The Ministry of Education (MoE) is the worst performing government institution in terms of respect for democratic values, human rights and rule of law, the Office of Ombudsman has revealed.
Paul Njola, regional officer (South) in the Office of the Ombudsman, made the revelations in Blantyre on Friday during a day-long training workshop for public officers.
The training drew participants from the police, ministries of Health, Education and Agriculture.
It sought to raise awareness on citizens’ rights, duties and responsibilities to effectively participate in promoting administrative justice.
Njola disclosed that a research his office conducted recently has shown that repressive practices continue to guide the activities of most public administrators, with education officials topping the list.
He said: “They [education officers] are seconded by the police with officials of Local Government and Rural Development trailing on third position while those in Agriculture and Food Security have secured the fourth place.
“The other culpable institutions are the offices of the Account General, Administrator General, Ministries of Justice, Works and Health.”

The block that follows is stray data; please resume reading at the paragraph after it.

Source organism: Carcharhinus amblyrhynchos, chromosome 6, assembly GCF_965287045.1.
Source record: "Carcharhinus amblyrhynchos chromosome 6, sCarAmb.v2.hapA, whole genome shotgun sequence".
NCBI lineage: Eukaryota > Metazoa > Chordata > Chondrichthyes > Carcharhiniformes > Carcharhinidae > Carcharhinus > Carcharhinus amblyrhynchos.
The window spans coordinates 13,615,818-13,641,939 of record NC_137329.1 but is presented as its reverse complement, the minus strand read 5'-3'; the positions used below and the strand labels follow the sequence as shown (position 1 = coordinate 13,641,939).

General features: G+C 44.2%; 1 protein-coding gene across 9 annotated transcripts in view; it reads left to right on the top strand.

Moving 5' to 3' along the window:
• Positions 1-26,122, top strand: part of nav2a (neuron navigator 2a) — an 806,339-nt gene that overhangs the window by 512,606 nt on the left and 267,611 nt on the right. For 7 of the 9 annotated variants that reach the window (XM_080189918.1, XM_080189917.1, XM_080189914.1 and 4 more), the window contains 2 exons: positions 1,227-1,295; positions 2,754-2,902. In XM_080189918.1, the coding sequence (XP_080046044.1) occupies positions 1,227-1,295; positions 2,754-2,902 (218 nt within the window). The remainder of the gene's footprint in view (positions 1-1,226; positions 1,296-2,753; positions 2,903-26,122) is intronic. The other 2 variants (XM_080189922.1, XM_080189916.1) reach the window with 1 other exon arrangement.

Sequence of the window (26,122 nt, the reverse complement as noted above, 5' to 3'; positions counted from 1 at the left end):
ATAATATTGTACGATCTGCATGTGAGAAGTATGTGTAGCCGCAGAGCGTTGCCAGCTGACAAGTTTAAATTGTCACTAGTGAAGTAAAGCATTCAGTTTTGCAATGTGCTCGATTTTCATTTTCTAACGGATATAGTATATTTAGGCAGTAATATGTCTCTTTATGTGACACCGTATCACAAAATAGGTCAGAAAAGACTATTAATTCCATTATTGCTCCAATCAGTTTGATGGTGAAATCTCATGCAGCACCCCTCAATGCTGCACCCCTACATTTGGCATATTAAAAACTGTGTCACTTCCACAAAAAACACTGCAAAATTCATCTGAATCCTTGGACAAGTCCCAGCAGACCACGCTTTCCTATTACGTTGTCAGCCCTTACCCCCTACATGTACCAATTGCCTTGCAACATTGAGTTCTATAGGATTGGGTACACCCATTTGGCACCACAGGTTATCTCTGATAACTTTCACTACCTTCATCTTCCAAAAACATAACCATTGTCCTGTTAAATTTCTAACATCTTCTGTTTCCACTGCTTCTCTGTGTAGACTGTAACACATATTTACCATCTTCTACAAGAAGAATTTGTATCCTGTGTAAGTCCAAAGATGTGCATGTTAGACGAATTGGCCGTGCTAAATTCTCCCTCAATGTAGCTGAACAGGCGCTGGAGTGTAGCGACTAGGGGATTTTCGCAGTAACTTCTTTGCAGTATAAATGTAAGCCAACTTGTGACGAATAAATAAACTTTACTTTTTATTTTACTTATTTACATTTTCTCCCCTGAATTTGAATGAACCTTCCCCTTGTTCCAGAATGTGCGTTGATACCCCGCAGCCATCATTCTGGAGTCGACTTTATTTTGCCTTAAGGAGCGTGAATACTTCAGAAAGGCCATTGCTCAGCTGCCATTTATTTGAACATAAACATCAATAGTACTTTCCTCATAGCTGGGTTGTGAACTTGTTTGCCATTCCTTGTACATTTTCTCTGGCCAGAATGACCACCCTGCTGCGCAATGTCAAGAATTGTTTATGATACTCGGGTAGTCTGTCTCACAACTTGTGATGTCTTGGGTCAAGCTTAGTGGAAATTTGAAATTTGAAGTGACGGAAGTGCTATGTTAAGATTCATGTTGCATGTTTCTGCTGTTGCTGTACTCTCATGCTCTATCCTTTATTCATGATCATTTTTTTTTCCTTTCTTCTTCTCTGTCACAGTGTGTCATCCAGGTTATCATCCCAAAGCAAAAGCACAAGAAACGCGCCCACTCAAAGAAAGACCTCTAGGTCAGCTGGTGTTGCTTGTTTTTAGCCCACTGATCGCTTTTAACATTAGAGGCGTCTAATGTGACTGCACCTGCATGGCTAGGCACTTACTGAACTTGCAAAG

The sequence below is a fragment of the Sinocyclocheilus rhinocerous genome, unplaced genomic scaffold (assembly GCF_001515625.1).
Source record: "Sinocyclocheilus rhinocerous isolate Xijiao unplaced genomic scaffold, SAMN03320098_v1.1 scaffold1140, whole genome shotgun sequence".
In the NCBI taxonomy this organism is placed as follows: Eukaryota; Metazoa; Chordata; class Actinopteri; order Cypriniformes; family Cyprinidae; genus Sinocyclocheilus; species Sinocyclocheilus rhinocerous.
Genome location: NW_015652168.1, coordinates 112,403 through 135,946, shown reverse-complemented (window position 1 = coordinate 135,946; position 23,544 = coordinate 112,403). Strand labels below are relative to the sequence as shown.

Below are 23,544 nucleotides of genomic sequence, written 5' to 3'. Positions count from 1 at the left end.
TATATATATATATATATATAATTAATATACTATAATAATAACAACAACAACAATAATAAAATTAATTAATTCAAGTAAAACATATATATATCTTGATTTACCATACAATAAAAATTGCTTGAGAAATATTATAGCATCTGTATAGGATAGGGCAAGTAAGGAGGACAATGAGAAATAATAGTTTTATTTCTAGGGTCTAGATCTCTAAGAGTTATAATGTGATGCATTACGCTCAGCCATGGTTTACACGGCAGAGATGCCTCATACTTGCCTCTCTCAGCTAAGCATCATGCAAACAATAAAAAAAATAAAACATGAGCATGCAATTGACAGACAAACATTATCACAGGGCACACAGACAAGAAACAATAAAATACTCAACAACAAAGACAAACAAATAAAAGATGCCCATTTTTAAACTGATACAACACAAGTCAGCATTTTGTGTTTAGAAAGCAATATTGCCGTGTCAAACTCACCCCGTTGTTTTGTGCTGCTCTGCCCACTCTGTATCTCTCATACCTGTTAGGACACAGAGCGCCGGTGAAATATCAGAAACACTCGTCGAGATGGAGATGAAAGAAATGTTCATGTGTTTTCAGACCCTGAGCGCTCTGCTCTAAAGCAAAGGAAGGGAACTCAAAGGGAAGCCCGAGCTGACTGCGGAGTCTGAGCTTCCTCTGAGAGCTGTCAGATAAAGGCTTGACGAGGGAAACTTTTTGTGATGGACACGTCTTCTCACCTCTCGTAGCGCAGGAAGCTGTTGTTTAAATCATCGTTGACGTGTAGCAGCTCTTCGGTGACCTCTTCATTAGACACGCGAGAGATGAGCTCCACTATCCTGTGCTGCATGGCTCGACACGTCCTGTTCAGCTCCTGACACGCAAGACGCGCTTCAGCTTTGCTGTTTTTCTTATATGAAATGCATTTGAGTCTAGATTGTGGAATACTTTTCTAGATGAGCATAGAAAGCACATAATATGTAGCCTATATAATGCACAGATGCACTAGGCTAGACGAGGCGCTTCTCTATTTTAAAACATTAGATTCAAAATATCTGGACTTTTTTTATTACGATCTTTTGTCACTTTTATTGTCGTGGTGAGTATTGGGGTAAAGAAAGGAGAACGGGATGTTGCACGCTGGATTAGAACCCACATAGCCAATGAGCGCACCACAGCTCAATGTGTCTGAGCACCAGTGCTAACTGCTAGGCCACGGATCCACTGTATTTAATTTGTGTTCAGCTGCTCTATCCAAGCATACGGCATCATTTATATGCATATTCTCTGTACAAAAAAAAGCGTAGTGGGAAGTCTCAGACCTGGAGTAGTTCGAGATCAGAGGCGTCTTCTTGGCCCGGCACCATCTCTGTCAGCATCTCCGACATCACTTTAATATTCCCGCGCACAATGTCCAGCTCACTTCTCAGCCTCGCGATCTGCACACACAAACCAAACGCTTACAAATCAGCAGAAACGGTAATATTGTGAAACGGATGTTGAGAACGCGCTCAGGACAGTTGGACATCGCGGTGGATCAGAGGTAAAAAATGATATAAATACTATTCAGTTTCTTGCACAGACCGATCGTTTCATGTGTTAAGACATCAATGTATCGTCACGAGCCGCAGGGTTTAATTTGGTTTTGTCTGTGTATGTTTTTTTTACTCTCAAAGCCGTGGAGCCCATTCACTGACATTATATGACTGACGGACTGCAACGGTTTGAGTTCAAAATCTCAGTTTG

Njola explained that these institutions were found wanting in areas of maintaining professionalism when discharging their duties and making emotional decisions, especially before or when dismissing or interdicting employees.
Ombudsman’s principal research and civic education officer Felix Masekesa said government is losing millions of taxpayers’ money to compensate employees who were either dismissed or interdicted based on flimsy reasons.
“These millions could have made a huge difference to the country. But we’re losing it all to one person because some public officer was reckless in discharging his or her duties,” lamented Masekesa.
He, therefore, appealed to public officer to adhere to the rule of law, respect for human rights, good governance and democratic principles when making their administrative decisions.